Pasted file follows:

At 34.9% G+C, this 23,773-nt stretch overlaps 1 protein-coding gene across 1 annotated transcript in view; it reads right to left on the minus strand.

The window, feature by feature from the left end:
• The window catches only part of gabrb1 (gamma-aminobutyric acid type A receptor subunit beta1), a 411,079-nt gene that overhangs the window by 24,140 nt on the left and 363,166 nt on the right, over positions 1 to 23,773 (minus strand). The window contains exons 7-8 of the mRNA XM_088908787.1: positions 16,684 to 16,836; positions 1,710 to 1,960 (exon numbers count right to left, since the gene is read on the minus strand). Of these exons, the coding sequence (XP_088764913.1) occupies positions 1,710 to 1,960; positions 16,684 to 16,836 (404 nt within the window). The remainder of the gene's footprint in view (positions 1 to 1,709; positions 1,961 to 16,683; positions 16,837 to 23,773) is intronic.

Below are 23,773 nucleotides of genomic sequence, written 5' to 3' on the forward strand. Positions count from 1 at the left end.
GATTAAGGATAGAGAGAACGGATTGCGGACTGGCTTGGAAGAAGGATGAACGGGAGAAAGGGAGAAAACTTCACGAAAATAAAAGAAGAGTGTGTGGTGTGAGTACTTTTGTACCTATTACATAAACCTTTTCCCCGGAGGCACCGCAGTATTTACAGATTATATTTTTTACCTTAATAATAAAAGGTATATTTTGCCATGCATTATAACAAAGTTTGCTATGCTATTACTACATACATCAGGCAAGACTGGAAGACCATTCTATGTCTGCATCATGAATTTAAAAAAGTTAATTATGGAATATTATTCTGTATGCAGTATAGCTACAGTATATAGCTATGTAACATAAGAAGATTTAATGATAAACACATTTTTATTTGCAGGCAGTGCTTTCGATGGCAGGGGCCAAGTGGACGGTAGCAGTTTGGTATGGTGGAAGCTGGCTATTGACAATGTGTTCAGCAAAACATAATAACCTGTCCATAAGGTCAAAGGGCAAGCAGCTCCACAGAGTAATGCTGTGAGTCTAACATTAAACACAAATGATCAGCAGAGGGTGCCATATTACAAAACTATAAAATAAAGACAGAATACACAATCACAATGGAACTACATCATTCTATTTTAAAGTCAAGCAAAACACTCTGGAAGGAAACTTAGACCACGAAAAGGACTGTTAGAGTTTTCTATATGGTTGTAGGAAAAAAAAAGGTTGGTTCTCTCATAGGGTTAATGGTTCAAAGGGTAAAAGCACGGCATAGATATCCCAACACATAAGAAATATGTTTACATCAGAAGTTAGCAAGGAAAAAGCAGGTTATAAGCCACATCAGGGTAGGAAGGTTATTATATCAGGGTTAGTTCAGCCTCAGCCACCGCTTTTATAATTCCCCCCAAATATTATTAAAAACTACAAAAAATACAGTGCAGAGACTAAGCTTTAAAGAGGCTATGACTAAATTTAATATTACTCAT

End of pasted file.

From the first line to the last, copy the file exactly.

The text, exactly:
At 34.9% G+C, this 23,773-nt stretch overlaps 1 protein-coding gene across 1 annotated transcript in view; it reads right to left on the minus strand.

The window, feature by feature from the left end:
• The window catches only part of gabrb1 (gamma-aminobutyric acid type A receptor subunit beta1), a 411,079-nt gene that overhangs the window by 24,140 nt on the left and 363,166 nt on the right, over positions 1 to 23,773 (minus strand). The window contains exons 7-8 of the mRNA XM_088908787.1: positions 16,684 to 16,836; positions 1,710 to 1,960 (exon numbers count right to left, since the gene is read on the minus strand). Of these exons, the coding sequence (XP_088764913.1) occupies positions 1,710 to 1,960; positions 16,684 to 16,836 (404 nt within the window). The remainder of the gene's footprint in view (positions 1 to 1,709; positions 1,961 to 16,683; positions 16,837 to 23,773) is intronic.

Below are 23,773 nucleotides of genomic sequence, written 5' to 3' on the forward strand. Positions count from 1 at the left end.
GATTAAGGATAGAGAGAACGGATTGCGGACTGGCTTGGAAGAAGGATGAACGGGAGAAAGGGAGAAAACTTCACGAAAATAAAAGAAGAGTGTGTGGTGTGAGTACTTTTGTACCTATTACATAAACCTTTTCCCCGGAGGCACCGCAGTATTTACAGATTATATTTTTTACCTTAATAATAAAAGGTATATTTTGCCATGCATTATAACAAAGTTTGCTATGCTATTACTACATACATCAGGCAAGACTGGAAGACCATTCTATGTCTGCATCATGAATTTAAAAAAGTTAATTATGGAATATTATTCTGTATGCAGTATAGCTACAGTATATAGCTATGTAACATAAGAAGATTTAATGATAAACACATTTTTATTTGCAGGCAGTGCTTTCGATGGCAGGGGCCAAGTGGACGGTAGCAGTTTGGTATGGTGGAAGCTGGCTATTGACAATGTGTTCAGCAAAACATAATAACCTGTCCATAAGGTCAAAGGGCAAGCAGCTCCACAGAGTAATGCTGTGAGTCTAACATTAAACACAAATGATCAGCAGAGGGTGCCATATTACAAAACTATAAAATAAAGACAGAATACACAATCACAATGGAACTACATCATTCTATTTTAAAGTCAAGCAAAACACTCTGGAAGGAAACTTAGACCACGAAAAGGACTGTTAGAGTTTTCTATATGGTTGTAGGAAAAAAAAAGGTTGGTTCTCTCATAGGGTTAATGGTTCAAAGGGTAAAAGCACGGCATAGATATCCCAACACATAAGAAATATGTTTACATCAGAAGTTAGCAAGGAAAAAGCAGGTTATAAGCCACATCAGGGTAGGAAGGTTATTATATCAGGGTTAGTTCAGCCTCAGCCACCGCTTTTATAATTCCCCCCAAATATTATTAAAAACTACAAAAAATACAGTGCAGAGACTAAGCTTTAAAGAGGCTATGACTAAATTTAATATTACTCAT